Free Screech

It is refreshing (though slightly alarming) to see that my occasional  and much-beloved correspondent, the voluble Parakeet Ghost, is a free speech fundamentalist. 

I'm not. But this week my vocal and mental faculties are fully employed elsewhere. Therefore, I'm handing it over to the Ghost Who Talks, permitting him to eloquently squawk below (or perhaps more aptly for the occasion, to engage in free screech).

Confessions of a Fundamentalist

I am a free speech fundamentalist. Let me explain.

Free speech is often supported because it is seen to produce good results. It creates more informed citizens and voters. New and useful ideas emerge from the cacophony of voices. Problems attract the attention of decision makers more quickly. Amartya Sen famously argued that famines tend not to occur in democratic open societies because news of a crisis spreads fast.

The problem with a purely instrumental view of free speech is that it allows speech to be suppressed when it poses a real (or even imaginary) threat to social welfare. For example, provocative opinion on sensitive religious issues could potentially lead to friction between communities and cause riots. In such cases, freedom of expression must take a back seat to the public interest, it is argued.

This view has become the orthodoxy in India. Its genesis probably lies in the banning of Salman Rushdie’s Satanic Verses. The “stop the riots first” mindset is deeply problematic and the seed sown by Rajiv Gandhi in 1989 is bearing some of its toxic fruit now. I haven’t yet read Joseph Anton. Debraj thinks Rushdie’s batting for free expression is ruined by his narcissism and self regard (he is not alone in thinking so). Maybe, but I think the principle here is worth defending if not the victim.

Despite a generally favourable speech climate, Europeans sometimes place social goals over freedom of expression, as reflected in the head scarf laws of France or the criminalization of Holocaust denial. In America, some landmark First Amendment cases defended speech that was disreputable or unpopular, like Larry Flynt’s pornographic parody or the anti-semitic rally in Skokie, Illinois (while we are at it, though, let us spare a thought for Bradley, er, Chelsea Manning).

Of course there are some limits on free speech everywhere. Libel laws and penalties for false advertising are oft cited examples. But the exceptions should be narrow, based on concrete criteria and the bar ought to be set very high. So says the Supreme Court of the United States.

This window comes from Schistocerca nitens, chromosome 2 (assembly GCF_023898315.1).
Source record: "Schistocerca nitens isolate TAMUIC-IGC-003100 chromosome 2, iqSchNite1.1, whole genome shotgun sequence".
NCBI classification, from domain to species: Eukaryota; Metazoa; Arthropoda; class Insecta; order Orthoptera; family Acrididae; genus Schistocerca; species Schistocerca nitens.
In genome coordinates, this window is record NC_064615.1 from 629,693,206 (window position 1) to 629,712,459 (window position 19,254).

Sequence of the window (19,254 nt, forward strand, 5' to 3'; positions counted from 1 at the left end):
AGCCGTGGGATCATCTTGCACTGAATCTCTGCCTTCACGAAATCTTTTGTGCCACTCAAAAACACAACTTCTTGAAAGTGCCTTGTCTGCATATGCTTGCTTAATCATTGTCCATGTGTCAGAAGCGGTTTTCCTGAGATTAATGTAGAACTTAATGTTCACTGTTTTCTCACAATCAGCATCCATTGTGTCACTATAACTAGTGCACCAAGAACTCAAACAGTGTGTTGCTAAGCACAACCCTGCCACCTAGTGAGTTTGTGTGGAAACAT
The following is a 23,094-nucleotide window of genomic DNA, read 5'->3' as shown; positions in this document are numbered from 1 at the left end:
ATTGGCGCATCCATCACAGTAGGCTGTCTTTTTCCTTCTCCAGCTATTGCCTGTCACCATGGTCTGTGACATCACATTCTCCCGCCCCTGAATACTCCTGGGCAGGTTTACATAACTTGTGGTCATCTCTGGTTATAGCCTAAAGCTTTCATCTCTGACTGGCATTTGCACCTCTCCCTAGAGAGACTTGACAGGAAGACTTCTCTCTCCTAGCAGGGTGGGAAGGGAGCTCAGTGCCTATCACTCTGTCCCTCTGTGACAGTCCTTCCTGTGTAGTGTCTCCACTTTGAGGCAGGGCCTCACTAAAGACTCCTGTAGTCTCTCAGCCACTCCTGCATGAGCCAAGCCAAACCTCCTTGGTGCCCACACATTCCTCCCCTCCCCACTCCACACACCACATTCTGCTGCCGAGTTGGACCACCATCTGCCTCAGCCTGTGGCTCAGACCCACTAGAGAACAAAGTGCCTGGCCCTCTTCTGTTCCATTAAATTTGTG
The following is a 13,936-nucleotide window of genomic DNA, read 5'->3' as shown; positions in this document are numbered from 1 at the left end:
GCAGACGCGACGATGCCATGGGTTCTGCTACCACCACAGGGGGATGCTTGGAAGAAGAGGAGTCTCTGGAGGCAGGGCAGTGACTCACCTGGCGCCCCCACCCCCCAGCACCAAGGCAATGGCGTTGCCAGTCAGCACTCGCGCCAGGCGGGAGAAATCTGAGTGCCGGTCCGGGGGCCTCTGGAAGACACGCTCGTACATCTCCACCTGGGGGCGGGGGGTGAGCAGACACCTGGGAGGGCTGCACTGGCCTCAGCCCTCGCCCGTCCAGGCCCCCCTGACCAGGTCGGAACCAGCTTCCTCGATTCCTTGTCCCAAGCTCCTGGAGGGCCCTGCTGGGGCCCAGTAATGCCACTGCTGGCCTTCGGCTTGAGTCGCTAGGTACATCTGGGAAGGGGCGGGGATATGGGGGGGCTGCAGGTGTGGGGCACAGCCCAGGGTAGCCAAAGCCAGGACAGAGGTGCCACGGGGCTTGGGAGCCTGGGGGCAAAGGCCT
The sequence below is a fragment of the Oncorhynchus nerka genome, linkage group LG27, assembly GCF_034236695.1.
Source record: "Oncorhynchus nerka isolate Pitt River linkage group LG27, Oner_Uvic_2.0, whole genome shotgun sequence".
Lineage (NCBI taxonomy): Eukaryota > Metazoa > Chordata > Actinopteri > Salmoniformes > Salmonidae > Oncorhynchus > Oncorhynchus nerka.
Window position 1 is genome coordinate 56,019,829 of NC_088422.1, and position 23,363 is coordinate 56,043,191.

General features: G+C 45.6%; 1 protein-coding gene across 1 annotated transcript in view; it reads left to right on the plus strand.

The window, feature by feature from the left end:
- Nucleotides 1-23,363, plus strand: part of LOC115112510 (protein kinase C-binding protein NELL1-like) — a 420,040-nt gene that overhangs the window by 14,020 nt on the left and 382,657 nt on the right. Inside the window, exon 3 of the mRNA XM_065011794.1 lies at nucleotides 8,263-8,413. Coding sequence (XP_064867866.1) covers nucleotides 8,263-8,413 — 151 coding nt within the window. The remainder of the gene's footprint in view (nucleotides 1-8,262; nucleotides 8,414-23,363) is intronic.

I must confess I find the American approach more appealing. Freedom of expression should be upheld regardless of immediate consequence. Social discord should not be an admissible argument for suppressing speech. Freedom of speech should be seen as an end rather than a means. I will give you three arguments to support this position.

My first argument is based on misuse. After the Bush administration’s sordid human rights violations came to light, some apologists grew rather fond of an ethical hypothetical: the ticking time bomb scenario. Wouldn’t you be willing to torture a terrorist to find out the location of a time bomb that is about to blow up the world? The answer is “yes, of course” but one should add: what does that have to do with anything? The question isn’t what is right in extreme (and extremely unlikely) scenarios but what kind of power the state can be trusted with. The speech issue is quite similar.

As a matter of public policy, if we are debating restrictions on free speech, we are talking about a systemic choice, not a particular application. We must judge it by the likely consequences that will arise when such powers are placed in the hands of political actors. What has happened in India in the last few decades is a clear illustration of how speech control invariably ends up as a tool serving the powerful. After all, they are the ones in control!

India’s most divisive politicians, folks who exploit people’s prejudice to reap a harvest of money and votes, still go about their own merry way. Repressive legislation like Section 66A of the IT Act has not helped one bit in restraining the true purveyors of hate. It is unleashed instead on those who are not in organized politics. It muzzles innocuous comments, artistic expression, dissent and criticism.